I’m dating this wonderful woman named Eve. She’s so beautiful and smart that sometimes I feel like I’m not good enough for her. I’ve loved Eve since the moment I laid eyes on her and I would never do anything to hurt her. That’s why I don’t understand why she doesn’t trust me. She seems to think that I’m cheating with my friend Jane. I’m not.
Jane and I have been friends since childhood. She was there for me when my parents got divorced in middle school, we went to the same college, and we lived together for a while after college until she moved in with her boyfriend. After Eve and I got serious, Eve moved into my apartment, but recently Eve discovered that Jane still has a key to our apartment because, when we couldn’t find ours, I suggested we call Jane. Eve and I got in a big fight about it and I told her that I would ask for Jane for the key back, but Eve said that the key wasn’t the issue.
She claims that Jane and I are more than friends and listed off things we do that make her uncomfortable, such as the fact that every time a superhero movie comes out from DC or Marvel we go see it together, and that we talk on the phone every Sunday to catch up because we’re busy the rest of the week with our respective partners. I don’t understand what her problem is. I invite her to the movies with us, but she always say no even though Jane’s boyfriend goes with us. It’s a tradition that we’ve kept since we were ten and my dad took us to see Tim Burton’s Batman. And I don’t hide when I’m on the phone; I’ll talk right in front of her.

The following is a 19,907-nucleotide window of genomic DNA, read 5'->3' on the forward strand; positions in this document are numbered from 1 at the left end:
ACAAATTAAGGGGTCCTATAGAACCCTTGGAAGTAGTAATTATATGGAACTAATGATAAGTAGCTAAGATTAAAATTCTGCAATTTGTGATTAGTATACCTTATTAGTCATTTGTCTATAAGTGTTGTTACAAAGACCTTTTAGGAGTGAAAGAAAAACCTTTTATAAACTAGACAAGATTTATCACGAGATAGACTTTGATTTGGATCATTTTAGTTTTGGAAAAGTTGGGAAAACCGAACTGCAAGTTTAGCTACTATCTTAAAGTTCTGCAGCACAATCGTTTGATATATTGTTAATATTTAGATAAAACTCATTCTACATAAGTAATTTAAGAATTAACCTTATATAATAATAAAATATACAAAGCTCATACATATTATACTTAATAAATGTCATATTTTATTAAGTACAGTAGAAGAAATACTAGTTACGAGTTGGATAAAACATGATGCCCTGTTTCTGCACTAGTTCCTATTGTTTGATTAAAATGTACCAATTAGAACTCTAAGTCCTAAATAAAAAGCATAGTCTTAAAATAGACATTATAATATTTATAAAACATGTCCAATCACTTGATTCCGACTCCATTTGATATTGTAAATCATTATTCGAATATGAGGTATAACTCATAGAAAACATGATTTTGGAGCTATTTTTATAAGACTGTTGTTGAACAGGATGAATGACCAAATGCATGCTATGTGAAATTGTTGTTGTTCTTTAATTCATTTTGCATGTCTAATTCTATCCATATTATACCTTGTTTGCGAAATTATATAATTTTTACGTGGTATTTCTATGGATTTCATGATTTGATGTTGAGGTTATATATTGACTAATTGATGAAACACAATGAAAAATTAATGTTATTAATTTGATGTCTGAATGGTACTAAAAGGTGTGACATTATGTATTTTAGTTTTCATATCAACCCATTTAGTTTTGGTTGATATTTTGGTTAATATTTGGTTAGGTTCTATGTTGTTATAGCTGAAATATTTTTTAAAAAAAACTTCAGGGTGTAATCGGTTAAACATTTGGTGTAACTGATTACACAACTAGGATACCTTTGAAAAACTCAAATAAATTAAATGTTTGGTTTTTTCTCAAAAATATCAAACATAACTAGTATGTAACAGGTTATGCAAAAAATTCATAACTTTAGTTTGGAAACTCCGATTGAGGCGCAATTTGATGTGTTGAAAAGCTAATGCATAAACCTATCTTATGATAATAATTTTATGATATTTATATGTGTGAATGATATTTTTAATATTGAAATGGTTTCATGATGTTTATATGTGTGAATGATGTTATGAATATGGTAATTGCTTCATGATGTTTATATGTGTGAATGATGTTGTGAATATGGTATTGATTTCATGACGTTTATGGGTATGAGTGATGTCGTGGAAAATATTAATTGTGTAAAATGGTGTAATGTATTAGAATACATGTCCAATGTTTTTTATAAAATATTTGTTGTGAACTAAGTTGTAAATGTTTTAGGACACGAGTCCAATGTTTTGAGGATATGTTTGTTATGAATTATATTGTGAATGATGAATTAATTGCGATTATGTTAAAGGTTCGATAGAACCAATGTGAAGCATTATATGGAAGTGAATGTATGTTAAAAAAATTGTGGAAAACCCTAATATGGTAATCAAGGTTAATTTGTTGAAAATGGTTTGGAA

Eve says that I’m disrespecting her by continuing to associate with Jane and that she feels like an outsider when the three of us are together. Jane and I are both in our thirties and nothing has ever happened between us. We’ve never dated or ever slept together. If we had wanted to be together, we would have gotten together years ago. We’ve had plenty of opportunities! But when I made this point to Eve, she got even angrier.
Now, she says that she doesn’t want me to talk to Jane anymore. Which is unfair. She has guy friends and I’ve never told her that she couldn’t hang out with them. I explained the situation to Jane and she gave me my key back and said that she understood. She’s going to back off for a few weeks and then talk to Eve if things haven’t calmed down.
Eve is the one for me. I couldn’t imagine being with anyone else, but Jane is like my sister. I’ve known Eve for two years; I’ve known Jane since I was five. Before all this, I was ready to propose, but now I’m having doubts. If I marry Eve, then maybe she’ll feel more secure in our relationship, but if she doesn’t, then I might never be allowed to see my friend again. Eve doesn’t even want me to talk to Jane on the phone. How can I convince her that there’s nothing going on between us, or am I the one in the wrong? — Just Friends with Jane